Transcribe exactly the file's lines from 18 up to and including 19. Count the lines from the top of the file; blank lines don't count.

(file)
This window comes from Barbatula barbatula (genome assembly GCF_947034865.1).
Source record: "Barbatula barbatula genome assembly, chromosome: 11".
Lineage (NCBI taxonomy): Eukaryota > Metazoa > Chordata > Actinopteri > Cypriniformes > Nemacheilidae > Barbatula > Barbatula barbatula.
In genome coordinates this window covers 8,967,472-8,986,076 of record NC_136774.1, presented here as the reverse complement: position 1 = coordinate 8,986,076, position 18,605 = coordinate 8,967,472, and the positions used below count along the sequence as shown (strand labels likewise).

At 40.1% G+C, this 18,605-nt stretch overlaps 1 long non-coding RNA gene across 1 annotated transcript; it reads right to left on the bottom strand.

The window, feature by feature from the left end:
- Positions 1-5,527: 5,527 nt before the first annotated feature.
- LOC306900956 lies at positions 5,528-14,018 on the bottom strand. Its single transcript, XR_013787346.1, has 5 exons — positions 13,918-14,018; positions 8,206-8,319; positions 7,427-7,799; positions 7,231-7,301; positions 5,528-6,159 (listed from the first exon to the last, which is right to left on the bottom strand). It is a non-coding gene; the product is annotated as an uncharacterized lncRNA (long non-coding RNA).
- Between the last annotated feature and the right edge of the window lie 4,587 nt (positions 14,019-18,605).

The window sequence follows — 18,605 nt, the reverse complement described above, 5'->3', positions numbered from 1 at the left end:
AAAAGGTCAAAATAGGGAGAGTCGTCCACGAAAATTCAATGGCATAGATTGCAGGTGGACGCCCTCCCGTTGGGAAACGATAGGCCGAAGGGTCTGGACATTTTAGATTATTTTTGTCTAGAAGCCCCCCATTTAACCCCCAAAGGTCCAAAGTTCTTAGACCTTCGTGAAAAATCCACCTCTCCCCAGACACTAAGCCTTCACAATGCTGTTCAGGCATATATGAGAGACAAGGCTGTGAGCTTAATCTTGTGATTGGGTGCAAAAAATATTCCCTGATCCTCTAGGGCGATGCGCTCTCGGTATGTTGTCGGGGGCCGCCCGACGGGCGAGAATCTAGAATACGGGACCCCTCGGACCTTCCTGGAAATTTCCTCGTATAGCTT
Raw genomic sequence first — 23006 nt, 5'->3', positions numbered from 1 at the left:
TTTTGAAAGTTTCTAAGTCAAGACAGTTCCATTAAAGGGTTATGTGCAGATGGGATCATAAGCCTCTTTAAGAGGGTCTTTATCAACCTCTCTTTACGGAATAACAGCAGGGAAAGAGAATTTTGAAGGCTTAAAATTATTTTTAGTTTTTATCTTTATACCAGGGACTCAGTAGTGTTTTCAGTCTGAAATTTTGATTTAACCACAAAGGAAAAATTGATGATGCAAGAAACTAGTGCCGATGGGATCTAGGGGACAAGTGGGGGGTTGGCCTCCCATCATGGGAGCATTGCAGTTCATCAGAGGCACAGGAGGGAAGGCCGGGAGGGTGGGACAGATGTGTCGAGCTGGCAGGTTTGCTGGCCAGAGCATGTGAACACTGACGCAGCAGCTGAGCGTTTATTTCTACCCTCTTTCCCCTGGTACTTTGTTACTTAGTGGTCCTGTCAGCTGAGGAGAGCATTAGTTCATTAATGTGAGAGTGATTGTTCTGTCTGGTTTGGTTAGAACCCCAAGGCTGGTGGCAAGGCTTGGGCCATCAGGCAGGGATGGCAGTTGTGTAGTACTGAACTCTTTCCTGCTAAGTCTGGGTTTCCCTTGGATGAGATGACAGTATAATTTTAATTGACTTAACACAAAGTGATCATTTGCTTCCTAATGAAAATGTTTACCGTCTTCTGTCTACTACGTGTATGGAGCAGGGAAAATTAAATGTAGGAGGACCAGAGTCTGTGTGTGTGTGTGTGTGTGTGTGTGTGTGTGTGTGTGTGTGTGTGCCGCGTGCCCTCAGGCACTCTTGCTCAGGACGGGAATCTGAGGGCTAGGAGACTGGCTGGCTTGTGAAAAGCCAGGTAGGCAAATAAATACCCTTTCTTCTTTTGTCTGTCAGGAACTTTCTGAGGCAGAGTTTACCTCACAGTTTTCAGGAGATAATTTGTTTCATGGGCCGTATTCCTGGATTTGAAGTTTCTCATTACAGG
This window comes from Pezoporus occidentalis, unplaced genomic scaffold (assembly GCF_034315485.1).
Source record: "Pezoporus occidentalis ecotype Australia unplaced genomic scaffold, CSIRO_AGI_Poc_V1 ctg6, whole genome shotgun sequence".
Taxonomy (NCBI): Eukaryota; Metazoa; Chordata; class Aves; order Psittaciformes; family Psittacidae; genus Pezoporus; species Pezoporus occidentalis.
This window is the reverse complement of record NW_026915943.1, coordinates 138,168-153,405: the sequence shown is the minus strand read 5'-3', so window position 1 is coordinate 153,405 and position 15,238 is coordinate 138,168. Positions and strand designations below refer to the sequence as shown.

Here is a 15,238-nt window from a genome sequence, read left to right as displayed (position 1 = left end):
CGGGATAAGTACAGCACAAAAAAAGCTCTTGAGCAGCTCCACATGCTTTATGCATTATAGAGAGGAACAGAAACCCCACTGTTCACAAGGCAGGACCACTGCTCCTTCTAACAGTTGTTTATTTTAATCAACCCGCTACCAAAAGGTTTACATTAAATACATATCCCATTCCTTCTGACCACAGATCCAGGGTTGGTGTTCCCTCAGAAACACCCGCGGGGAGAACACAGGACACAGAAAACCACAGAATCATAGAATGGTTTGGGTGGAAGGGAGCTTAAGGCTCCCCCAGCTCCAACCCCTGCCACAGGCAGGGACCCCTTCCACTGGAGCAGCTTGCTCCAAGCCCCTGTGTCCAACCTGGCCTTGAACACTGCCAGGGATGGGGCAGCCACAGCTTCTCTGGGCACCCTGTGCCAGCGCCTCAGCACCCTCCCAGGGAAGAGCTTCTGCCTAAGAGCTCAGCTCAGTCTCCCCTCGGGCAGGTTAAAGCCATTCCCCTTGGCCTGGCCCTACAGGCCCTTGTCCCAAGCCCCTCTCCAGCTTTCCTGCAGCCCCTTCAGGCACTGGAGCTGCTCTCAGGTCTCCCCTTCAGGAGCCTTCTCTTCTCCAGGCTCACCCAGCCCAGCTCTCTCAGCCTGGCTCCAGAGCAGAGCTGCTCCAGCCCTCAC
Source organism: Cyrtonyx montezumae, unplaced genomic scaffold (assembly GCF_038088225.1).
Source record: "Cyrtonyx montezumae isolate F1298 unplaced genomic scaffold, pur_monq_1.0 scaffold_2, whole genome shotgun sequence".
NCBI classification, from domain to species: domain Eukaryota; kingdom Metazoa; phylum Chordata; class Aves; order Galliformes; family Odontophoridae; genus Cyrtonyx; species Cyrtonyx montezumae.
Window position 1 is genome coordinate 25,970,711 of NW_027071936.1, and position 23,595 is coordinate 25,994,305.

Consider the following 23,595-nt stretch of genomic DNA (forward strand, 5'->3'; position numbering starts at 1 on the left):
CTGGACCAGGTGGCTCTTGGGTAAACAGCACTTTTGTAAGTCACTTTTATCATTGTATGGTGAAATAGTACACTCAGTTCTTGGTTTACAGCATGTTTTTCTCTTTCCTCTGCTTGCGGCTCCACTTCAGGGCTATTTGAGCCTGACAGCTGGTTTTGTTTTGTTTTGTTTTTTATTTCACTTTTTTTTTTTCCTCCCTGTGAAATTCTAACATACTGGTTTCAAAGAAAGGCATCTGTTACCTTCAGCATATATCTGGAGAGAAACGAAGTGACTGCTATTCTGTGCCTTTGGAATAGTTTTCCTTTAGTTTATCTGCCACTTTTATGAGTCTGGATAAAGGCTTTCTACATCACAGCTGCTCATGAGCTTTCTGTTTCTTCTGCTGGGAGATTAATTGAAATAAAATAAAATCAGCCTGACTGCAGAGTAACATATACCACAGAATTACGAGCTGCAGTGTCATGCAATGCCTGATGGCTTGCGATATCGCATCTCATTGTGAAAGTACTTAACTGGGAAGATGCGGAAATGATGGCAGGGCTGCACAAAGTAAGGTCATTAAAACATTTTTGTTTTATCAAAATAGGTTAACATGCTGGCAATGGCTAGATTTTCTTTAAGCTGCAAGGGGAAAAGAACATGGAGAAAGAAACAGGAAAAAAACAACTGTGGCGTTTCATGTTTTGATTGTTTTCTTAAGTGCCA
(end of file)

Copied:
Here is a 15,238-nt window from a genome sequence, read left to right as displayed (position 1 = left end):
CGGGATAAGTACAGCACAAAAAAAGCTCTTGAGCAGCTCCACATGCTTTATGCATTATAGAGAGGAACAGAAACCCCACTGTTCACAAGGCAGGACCACTGCTCCTTCTAACAGTTGTTTATTTTAATCAACCCGCTACCAAAAGGTTTACATTAAATACATATCCCATTCCTTCTGACCACAGATCCAGGGTTGGTGTTCCCTCAGAAACACCCGCGGGGAGAACACAGGACACAGAAAACCACAGAATCATAGAATGGTTTGGGTGGAAGGGAGCTTAAGGCTCCCCCAGCTCCAACCCCTGCCACAGGCAGGGACCCCTTCCACTGGAGCAGCTTGCTCCAAGCCCCTGTGTCCAACCTGGCCTTGAACACTGCCAGGGATGGGGCAGCCACAGCTTCTCTGGGCACCCTGTGCCAGCGCCTCAGCACCCTCCCAGGGAAGAGCTTCTGCCTAAGAGCTCAGCTCAGTCTCCCCTCGGGCAGGTTAAAGCCATTCCCCTTGGCCTGGCCCTACAGGCCCTTGTCCCAAGCCCCTCTCCAGCTTTCCTGCAGCCCCTTCAGGCACTGGAGCTGCTCTCAGGTCTCCCCTTCAGGAGCCTTCTCTTCTCCAGGCTCACCCAGCCCAGCTCTCTCAGCCTGGCTCCAGAGCAGAGCTGCTCCAGCCCTCAC